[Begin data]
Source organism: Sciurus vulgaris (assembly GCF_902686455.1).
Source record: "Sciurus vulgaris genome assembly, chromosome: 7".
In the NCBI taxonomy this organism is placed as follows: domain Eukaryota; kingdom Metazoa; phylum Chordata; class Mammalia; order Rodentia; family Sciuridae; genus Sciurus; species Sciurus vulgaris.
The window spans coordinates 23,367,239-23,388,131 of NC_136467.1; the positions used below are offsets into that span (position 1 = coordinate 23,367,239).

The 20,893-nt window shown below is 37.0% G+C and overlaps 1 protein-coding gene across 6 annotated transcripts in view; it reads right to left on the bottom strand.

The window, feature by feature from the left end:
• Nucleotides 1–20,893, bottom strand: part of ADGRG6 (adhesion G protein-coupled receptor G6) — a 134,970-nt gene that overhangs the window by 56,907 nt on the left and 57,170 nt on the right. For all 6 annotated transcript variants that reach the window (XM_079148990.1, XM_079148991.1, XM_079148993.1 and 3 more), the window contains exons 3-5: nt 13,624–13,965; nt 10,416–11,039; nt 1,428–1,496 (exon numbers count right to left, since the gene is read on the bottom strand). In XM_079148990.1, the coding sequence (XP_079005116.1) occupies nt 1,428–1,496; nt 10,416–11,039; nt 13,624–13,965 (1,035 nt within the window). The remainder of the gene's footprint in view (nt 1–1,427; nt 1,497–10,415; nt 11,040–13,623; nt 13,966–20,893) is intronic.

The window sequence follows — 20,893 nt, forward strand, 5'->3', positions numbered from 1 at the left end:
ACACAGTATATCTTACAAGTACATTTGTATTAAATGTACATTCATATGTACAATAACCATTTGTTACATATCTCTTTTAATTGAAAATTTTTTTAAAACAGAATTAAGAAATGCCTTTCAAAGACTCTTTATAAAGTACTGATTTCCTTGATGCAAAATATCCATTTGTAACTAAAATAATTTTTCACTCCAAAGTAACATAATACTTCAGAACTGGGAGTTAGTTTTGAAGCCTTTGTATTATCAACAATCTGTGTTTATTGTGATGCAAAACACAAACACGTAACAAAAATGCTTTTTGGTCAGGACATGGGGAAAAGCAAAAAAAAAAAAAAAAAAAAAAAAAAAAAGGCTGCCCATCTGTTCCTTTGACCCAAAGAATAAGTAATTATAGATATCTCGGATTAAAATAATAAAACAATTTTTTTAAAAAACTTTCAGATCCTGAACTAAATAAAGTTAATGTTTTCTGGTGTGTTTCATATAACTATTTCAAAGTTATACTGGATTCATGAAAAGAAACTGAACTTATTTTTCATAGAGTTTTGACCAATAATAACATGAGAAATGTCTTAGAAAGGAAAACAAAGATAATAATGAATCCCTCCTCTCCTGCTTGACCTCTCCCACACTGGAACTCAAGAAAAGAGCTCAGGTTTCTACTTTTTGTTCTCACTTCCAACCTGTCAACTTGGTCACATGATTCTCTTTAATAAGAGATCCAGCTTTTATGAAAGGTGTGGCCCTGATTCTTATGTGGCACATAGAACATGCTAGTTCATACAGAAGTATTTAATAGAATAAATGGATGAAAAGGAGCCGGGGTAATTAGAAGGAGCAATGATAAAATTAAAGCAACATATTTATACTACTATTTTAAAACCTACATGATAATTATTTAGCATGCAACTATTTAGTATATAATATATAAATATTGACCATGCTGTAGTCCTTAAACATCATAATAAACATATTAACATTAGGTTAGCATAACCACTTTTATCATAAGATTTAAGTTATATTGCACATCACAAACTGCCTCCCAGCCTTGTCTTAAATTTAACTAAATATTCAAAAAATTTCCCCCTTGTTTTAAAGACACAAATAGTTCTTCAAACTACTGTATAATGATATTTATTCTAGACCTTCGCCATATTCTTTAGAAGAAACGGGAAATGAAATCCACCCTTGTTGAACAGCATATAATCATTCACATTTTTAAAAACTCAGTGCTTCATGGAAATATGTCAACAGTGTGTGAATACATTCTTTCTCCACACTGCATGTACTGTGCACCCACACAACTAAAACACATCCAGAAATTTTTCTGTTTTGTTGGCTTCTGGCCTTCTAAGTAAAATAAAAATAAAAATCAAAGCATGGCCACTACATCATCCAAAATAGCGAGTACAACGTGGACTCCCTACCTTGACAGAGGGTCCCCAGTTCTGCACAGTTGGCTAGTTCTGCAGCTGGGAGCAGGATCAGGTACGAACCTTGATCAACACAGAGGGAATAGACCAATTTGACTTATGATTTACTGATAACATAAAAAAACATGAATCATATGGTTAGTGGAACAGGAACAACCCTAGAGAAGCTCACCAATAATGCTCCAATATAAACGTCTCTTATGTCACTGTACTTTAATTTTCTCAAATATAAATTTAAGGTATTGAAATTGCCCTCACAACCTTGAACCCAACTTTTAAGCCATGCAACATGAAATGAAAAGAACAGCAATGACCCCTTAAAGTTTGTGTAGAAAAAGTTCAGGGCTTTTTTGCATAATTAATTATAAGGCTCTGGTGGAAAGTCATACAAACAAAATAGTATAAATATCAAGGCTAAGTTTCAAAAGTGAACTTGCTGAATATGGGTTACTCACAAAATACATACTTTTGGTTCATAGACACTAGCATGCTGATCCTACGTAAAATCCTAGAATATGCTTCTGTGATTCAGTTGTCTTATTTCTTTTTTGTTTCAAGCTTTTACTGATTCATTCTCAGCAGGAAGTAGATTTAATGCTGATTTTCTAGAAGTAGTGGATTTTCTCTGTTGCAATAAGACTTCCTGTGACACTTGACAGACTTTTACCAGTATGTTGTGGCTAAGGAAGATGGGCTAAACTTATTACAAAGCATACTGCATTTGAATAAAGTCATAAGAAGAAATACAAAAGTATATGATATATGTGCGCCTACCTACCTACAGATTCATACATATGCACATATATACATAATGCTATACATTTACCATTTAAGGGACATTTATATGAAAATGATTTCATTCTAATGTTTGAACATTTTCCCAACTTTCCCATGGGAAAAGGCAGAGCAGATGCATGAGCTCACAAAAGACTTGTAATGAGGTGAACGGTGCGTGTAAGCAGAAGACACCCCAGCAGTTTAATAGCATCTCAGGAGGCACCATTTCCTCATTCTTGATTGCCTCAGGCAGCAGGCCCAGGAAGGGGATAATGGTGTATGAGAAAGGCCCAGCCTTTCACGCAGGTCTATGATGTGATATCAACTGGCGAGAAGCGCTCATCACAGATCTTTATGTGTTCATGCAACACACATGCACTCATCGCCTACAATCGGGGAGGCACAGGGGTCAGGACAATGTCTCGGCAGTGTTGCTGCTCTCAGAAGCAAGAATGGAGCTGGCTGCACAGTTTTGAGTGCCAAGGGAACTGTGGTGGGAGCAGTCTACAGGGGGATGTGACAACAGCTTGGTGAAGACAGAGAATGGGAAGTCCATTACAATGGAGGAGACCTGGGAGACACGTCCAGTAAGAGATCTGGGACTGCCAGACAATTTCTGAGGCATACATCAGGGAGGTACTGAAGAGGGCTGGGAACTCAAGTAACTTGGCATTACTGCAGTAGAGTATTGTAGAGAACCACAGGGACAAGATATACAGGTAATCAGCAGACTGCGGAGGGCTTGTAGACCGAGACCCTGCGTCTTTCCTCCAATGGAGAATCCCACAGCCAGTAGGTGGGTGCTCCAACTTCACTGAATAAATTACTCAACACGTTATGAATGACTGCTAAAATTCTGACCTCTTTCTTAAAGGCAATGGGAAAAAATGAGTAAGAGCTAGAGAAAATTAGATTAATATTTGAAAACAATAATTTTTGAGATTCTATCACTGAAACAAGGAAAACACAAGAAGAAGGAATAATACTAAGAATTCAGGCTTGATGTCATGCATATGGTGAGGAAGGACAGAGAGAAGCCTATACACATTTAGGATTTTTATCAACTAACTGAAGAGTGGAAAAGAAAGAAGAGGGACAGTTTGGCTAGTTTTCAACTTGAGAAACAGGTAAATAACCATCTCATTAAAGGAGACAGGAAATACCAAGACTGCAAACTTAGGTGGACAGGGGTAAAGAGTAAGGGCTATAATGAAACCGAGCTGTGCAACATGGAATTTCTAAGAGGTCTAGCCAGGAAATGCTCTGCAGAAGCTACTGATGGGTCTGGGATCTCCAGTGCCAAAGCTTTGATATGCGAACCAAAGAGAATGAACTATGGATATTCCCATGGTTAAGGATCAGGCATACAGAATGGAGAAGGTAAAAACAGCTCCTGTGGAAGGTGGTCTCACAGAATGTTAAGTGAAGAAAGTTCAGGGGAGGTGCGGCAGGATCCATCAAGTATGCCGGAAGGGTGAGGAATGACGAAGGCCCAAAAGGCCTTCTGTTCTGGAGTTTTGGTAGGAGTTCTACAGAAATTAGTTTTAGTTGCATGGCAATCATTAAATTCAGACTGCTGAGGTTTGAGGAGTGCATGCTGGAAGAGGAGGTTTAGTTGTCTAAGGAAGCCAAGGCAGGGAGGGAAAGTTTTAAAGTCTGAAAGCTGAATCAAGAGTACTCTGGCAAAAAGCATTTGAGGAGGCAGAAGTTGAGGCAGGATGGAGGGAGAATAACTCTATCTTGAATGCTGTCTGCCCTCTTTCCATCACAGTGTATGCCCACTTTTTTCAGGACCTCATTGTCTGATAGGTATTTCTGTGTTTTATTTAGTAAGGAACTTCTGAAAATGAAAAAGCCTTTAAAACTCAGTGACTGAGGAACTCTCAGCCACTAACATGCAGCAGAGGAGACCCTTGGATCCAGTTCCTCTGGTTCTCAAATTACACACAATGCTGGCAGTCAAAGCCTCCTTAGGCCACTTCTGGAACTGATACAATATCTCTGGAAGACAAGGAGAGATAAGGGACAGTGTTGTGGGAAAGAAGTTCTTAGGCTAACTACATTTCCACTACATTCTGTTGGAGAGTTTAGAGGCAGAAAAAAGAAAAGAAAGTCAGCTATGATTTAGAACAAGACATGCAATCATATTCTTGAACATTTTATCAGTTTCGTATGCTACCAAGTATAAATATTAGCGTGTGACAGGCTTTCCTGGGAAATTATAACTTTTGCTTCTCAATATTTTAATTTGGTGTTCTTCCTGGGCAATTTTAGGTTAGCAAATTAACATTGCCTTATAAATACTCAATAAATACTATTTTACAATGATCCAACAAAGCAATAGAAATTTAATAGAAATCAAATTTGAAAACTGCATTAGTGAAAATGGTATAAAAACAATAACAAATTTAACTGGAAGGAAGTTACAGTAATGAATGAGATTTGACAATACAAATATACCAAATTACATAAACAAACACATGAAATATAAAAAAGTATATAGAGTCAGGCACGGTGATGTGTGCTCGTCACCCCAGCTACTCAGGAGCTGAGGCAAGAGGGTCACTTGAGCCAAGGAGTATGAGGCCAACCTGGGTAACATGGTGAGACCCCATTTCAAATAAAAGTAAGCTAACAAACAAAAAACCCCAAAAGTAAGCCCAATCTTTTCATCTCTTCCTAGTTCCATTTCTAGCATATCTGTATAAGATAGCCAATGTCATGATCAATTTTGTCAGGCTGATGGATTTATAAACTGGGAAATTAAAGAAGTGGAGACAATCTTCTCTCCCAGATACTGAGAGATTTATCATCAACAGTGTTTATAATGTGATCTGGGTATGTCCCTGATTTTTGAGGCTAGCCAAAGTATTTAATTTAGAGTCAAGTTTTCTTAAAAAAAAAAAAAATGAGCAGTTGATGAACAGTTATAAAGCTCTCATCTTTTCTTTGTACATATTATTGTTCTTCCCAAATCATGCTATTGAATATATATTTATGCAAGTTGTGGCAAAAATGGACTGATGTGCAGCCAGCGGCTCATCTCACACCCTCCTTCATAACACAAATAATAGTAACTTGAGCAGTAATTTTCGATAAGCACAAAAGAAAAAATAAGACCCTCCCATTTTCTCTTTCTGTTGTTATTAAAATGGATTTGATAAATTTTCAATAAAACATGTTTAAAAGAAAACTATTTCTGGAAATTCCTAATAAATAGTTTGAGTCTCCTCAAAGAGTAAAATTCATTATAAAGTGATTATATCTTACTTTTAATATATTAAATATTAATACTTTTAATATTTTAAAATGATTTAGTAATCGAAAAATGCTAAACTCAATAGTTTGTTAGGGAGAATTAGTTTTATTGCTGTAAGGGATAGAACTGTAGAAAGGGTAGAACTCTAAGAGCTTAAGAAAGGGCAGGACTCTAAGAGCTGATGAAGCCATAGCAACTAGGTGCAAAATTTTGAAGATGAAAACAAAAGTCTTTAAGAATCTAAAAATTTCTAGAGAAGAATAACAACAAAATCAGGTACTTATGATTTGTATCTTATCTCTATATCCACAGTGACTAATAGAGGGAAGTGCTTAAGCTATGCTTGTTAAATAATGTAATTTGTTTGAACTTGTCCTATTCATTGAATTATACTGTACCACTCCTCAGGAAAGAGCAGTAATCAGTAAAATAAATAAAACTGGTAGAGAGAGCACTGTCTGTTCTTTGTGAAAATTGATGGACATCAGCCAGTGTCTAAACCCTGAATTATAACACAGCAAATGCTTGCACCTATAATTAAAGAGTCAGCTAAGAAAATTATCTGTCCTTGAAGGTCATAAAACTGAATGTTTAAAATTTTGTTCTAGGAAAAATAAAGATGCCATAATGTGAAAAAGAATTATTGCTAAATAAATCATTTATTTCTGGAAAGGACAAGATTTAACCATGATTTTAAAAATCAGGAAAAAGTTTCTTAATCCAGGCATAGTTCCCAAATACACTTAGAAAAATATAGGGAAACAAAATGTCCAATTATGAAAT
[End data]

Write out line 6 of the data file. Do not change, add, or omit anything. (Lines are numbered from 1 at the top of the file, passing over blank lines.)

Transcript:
The window, feature by feature from the left end: